SAALIK KHAN | Staff Photographer
Chautauquan Rebecca Cole-Turner leads the Week Three Mystic Heart Community Meditation Program weekday mornings at the Main Gate Welcome Center.
Editors’ Note: Jake Zuckerman is the 2015 Interfaith Lecture coverage reporter for the Daily. Part of his beat, including attending and writing about each 2 p.m. lecture, is the Mystic Heart Community Meditation Program. Zuckerman will attend Mystic Heart meditation every Monday and share his experiences in the following day’s Daily.
If you’re planning to attend the third week of programming from the Mystic Heart Community Meditation Program, be warned: You’ll spend a lot of time thinking about hazelnuts.
Week Three’s program, led by Ron and Rebecca Cole-Turner, is titled, ”Meditations on the Revelations of Divine Love by Julian of Norwich.” The sessions, which run every weekday at 7:15 a.m. in the Main Gate Welcome Center’s conference room, will focus on teachings from Julian’s book. Julian is an adopted feminist figure and a key presence to both mystics and feminists alike.
“She [Julian] was unique not only in that she was the first woman to write a book using the English language, but also she, on her own accord, decided to become an anchorite, which was a practice back then for those who felt a special calling of god to devote their lives to prayer,” Rebecca Cole-Turner said.
Before walking into the conference room, the usher hit me with two curveballs. For one, she asked me to take off my shoes. It was laundry day and I was out of socks — so it goes. Two, she handed me a hazelnut — no explanation, just a hazelnut.
Left to ponder the purpose of my hazelnut until the class started, I read through the sheet the usher handed to me, scanning an excerpt from Julian’s book in words to her from God. Only then did I learn of the nut’s purpose.
“It is all of creation,” it read.
I guess I should have known.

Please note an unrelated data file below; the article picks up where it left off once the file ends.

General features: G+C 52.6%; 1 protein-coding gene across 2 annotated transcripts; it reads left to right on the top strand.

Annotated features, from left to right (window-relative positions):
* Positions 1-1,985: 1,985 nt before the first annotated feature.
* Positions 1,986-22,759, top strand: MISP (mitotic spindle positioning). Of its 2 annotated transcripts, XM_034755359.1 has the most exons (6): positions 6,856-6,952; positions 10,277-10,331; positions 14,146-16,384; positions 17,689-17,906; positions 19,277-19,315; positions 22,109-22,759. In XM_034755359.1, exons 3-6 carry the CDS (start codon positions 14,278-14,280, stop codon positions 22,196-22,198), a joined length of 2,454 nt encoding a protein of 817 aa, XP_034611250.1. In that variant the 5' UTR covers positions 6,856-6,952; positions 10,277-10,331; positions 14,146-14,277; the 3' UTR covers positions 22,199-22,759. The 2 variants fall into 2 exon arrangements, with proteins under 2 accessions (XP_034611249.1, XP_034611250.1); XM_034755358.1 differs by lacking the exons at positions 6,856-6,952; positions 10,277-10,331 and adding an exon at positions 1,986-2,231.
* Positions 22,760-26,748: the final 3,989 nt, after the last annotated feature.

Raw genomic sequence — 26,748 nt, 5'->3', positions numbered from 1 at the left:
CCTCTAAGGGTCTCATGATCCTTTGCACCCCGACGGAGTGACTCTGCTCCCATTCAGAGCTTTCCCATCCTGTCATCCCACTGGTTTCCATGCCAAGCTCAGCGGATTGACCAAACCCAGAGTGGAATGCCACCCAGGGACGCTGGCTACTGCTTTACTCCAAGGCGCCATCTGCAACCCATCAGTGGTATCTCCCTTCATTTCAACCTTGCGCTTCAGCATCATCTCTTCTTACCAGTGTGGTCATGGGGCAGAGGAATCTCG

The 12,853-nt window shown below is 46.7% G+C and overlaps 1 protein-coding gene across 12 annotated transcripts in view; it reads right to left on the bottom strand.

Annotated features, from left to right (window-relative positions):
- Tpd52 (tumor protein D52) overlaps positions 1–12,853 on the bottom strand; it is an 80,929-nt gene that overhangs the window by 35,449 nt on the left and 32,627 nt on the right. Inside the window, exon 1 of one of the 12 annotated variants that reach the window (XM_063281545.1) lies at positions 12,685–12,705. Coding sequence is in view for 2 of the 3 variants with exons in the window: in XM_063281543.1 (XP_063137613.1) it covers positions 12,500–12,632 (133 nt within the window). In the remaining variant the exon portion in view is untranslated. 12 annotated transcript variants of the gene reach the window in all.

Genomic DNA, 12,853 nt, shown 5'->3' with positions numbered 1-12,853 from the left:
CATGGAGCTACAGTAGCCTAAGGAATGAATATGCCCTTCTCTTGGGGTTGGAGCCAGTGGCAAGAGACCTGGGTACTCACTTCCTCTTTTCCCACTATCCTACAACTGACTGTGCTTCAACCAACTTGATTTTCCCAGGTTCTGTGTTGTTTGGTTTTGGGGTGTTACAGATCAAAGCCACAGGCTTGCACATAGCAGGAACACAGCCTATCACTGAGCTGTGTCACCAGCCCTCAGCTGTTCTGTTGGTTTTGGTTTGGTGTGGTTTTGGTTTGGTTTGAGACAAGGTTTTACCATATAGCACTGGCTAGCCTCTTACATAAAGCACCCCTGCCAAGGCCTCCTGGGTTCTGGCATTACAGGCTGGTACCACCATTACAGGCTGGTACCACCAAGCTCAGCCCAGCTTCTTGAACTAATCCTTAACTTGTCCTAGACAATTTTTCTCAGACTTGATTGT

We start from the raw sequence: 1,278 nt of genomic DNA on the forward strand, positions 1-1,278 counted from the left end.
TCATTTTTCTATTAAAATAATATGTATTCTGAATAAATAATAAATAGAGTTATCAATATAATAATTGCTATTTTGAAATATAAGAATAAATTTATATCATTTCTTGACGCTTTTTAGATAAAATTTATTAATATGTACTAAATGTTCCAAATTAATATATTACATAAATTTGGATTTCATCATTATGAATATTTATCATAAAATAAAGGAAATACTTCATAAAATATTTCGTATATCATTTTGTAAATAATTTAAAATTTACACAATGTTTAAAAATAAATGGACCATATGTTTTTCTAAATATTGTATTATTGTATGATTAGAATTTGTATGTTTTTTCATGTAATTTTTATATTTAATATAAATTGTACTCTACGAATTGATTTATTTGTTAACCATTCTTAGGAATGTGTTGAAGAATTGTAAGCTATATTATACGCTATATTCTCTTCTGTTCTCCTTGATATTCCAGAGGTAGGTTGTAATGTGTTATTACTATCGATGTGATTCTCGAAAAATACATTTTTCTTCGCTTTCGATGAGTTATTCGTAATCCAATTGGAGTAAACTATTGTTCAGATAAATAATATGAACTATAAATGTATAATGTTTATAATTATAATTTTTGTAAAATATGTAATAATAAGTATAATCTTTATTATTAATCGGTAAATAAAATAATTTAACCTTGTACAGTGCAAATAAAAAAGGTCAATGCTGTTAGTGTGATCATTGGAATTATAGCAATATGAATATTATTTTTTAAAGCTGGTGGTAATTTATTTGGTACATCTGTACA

The class continued with the simplicity of the hazelnut. All participants sat in silent meditation while the Cole-Turners read the same passage three times. For each repetition of the passage, followed by an extended period of silence, we were given different instructions for how to process the excerpt. We were to taste it, chew it, savor it and digest it.
While meditating, Rebecca instructed participants to fiddle with the nut as they pleased while she reread Julian’s words. The passage tells the story of God handing Julian a nut. Julian writes that upon hearing God’s words, she began to understand that all things are of God’s creation and her superiority to the nut is nonexistent and irrelevant; what mattered was her devotion to God.
“We need to realize the insignificance of creation and see it for the emptiness it is because we can embrace the uncreated God in love,” Rebecca read from the text. “We will find no rest for our heart or spirit as long as we seek it in insignificant things which can not satisfy us, rather than in god who is omnipotent, omniscient and beneficent.”
Segueing away from the other disciplines of week’s past, the meditations of Julian of Norwich left us to meditate in isolation and without guidance. As the class went on, my mind wrapped itself around the nut and its place in creation, and all of our places alongside that nut.
On the flipside of the newfound independence, occasionally my mind would drift to thoughts ranging from the stressful to the irrelevant to the absurd. However, with bits of practice at focused meditation under my belt, I’ve been learning (with some success) to ignore unwanted thoughts — like a schoolboy is taught to ignore a bully — until they go away.
To Rebecca, no matter the religion or amount of practice Chautauquans enter the class with, they should be able to walk out with a few minutes of steady thought on improving themselves and the world around them.
“My hope for people is that they will come away with a deeper knowing of how they might be able to manifest love in their lives, in their families, in their communities, and in the world,” she said.
Being new to meditation, I walk into most classes wondering which of my preconceptions of the tradition will shatter in this class. On Monday, one of my stereotypes finally manifested itself when Rebecca ended the class with pop culture’s favorite meditation-inspired jargon, “namaste.”
Whether it’s new musings on the significance of creation, the simplicity — or complexity — of existence, or even just a few minutes to sit still and play with a hazelnut, everyone can find something to take away from this week’s meditation program.
“I think if the folks who attend are able to focus through whatever meditation or prayer process they choose, they’ll come away with something valuable,” Rebecca said.